|Description:||Under a magnification of only 28X, this scanning electron microscopic (SEM) image depicted some of the exoskeletal morphologic characteristics displayed on the head region of an unidentified beetle found deceased in the suburbs of Decatur, Georgia. In this particular view, the proximal aspect of what is believed to be one of the insect’s two maxillary palps is displayed, at a point where the palp attaches to the maxilla. The palps act both as feelers, which means that they’re sensorial in nature, as well as organs of food manipulation. The beetle is able to use these palps to position its foods in the most opportune position for chewing, and grasping with its mandibles. See PHIL 10062, 10063, and 10064, for addition views of this structure.|
As a member of the Class Insecta, and Phylum Arthropoda, this beetle was supported by its jointed exoskeleton, from which its Phylum, Arthro = jointed, and poda = legs, devired its name.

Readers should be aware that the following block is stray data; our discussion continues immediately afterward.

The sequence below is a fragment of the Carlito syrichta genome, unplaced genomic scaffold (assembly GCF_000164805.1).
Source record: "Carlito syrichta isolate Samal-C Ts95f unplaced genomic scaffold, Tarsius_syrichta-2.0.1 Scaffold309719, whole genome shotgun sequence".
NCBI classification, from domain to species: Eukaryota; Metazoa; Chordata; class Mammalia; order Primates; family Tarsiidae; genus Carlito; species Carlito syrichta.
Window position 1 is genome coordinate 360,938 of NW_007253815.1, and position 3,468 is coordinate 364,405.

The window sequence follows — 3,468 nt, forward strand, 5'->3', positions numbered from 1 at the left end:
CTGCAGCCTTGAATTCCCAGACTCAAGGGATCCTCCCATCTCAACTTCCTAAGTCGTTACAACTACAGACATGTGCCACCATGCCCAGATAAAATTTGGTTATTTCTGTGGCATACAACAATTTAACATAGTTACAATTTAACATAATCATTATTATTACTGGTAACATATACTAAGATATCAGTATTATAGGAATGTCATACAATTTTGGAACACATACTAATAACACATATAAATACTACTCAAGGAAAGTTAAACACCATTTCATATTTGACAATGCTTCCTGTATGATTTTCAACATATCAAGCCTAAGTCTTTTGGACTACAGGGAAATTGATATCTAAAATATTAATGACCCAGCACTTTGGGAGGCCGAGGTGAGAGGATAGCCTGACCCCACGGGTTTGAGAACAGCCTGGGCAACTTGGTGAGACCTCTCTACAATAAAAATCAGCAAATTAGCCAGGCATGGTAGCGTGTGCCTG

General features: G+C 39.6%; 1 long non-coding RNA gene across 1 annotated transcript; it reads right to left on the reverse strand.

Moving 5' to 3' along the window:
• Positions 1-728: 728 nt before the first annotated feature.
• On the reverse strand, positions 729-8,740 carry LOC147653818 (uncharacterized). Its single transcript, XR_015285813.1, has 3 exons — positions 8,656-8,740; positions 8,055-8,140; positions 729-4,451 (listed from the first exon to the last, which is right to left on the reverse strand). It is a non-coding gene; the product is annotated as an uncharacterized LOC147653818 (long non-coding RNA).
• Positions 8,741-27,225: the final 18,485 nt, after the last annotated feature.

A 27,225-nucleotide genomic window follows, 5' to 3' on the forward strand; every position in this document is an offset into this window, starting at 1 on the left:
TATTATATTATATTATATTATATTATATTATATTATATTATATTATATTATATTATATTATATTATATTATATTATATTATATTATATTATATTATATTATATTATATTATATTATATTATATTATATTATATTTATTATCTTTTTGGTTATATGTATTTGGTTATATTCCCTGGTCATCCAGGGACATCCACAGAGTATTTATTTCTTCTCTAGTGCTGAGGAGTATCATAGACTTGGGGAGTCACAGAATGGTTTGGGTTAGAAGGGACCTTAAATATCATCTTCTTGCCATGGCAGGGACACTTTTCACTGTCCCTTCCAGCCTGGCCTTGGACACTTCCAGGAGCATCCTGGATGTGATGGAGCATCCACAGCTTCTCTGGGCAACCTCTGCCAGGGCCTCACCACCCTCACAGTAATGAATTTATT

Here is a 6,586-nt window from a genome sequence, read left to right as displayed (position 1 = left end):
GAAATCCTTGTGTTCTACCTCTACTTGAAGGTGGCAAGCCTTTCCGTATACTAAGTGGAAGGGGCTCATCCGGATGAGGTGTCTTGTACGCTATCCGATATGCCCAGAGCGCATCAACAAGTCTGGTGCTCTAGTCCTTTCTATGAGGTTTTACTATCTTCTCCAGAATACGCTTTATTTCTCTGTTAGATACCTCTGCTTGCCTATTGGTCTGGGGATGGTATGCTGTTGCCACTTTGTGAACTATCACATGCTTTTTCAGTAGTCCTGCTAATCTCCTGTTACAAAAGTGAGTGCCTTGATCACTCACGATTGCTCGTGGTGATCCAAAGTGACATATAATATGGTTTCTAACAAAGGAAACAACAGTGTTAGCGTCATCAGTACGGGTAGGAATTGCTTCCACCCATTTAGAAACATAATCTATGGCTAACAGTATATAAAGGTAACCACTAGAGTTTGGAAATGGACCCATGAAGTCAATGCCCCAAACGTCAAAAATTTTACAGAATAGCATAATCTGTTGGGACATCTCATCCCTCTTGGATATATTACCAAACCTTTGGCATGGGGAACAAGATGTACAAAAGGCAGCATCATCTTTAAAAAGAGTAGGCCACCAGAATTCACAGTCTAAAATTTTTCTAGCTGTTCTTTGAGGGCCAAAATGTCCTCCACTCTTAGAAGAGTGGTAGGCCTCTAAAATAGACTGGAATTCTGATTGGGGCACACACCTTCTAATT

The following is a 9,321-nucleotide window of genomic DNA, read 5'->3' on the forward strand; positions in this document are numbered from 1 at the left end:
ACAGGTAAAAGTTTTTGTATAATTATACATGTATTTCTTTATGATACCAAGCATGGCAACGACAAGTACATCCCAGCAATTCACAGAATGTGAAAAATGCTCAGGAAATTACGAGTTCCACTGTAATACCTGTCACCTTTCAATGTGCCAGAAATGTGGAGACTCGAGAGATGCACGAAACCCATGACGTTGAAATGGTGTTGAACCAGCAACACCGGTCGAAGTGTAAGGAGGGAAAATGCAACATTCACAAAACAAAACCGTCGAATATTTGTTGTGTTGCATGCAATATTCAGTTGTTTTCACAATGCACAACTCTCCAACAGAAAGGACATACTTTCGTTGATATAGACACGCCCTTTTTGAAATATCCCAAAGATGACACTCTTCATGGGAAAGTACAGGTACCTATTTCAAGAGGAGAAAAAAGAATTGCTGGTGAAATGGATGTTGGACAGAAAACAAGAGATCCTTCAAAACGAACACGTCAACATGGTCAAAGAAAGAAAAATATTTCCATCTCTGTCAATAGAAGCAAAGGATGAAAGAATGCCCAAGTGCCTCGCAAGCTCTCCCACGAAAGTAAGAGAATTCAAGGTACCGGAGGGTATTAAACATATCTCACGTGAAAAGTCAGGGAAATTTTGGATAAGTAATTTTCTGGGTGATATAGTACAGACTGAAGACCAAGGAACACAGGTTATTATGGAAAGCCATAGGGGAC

As arthropods, beetles possess an exoskeleton composed of chitin, which is a molecule made up of bound units of acetylglucosamine, joined in such a way as to allow for increased points at which hydrogen bonding can occur. In this way chitin provides increased strength, and durability as an exoskeletal foundation.
.Note the numerous “hairs” on the palp’s surface. Known as “setae”, these are sensory filaments composed of the same material as the insect’s exoskeleton. These structures are sensorial in nature, and are known as “setae”, providing the insect with information about its environment including thermal changes, changes in wind direction, and the presence of chemicals such as poisons or pheromones.